nancynova | Apr 14, 2014 |
The following is a collection of some quotes, and not a review.

Maybe THE quote of the book:

“There's an old Jewish story that says in the beginning God was everywhere and everything, a totality. But to make creation, God had to remove Himself from some part of the universe, so something besides Himself could exist. So He breathed in, and in the places where God withdrew, there creation exists."

So God just leaves?"

No. He watches. He rejoices. He weeps. He observes the moral drama of human life and gives meaning to it by caring passionately about us, and remembering."

Matthew ten, verse twenty-nine: Not one sparrow can fall to the ground without your Father knowing it."

But the sparrow still falls.”

A quote on promises:

“..."we all make vows, Jimmy. And there is something very beautiful and touching and noble about wanting good impulses to be permanent and true forever," she said. "Most of us stand up and vow to love, honor and cherish someone. And we truly mean it, at the time. But two or twelve or twenty years down the road, the lawyers are negotiating the property settlement."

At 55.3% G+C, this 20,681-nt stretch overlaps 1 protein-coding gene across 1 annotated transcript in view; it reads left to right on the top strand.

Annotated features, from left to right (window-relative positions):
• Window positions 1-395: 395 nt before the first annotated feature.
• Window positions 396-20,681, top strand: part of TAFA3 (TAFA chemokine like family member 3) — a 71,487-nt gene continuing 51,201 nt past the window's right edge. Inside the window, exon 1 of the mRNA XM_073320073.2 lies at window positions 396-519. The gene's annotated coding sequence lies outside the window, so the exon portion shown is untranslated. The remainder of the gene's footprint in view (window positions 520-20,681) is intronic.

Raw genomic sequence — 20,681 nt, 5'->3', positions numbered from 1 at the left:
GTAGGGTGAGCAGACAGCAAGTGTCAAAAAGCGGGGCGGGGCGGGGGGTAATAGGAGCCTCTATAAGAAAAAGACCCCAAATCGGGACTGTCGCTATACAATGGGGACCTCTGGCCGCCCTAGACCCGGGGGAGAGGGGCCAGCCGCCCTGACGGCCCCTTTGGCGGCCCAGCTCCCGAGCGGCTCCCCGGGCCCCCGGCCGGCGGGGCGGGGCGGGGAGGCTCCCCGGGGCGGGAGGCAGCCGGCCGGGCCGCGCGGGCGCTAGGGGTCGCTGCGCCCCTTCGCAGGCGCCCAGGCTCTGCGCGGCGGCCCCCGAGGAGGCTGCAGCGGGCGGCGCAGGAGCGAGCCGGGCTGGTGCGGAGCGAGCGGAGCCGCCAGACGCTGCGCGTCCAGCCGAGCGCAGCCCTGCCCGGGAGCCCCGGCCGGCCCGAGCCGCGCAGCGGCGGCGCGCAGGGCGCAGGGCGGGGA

"You and George didn't go back on your promises."
She laughed. "Lemme tell ya something, sweetface. I have been married at least four times, to four different men." She watched him chew that over for a moment before continuing, "They've all been named George Edwards but, believe me, the man who is waiting for me down the hall is a whole lot different animal from the boy I married, back before there was dirt. Oh, there are continuities. He has always been fun and he has never been able to budget his time properly and - well, the rest is none of your business."
"But people change," he said quietly.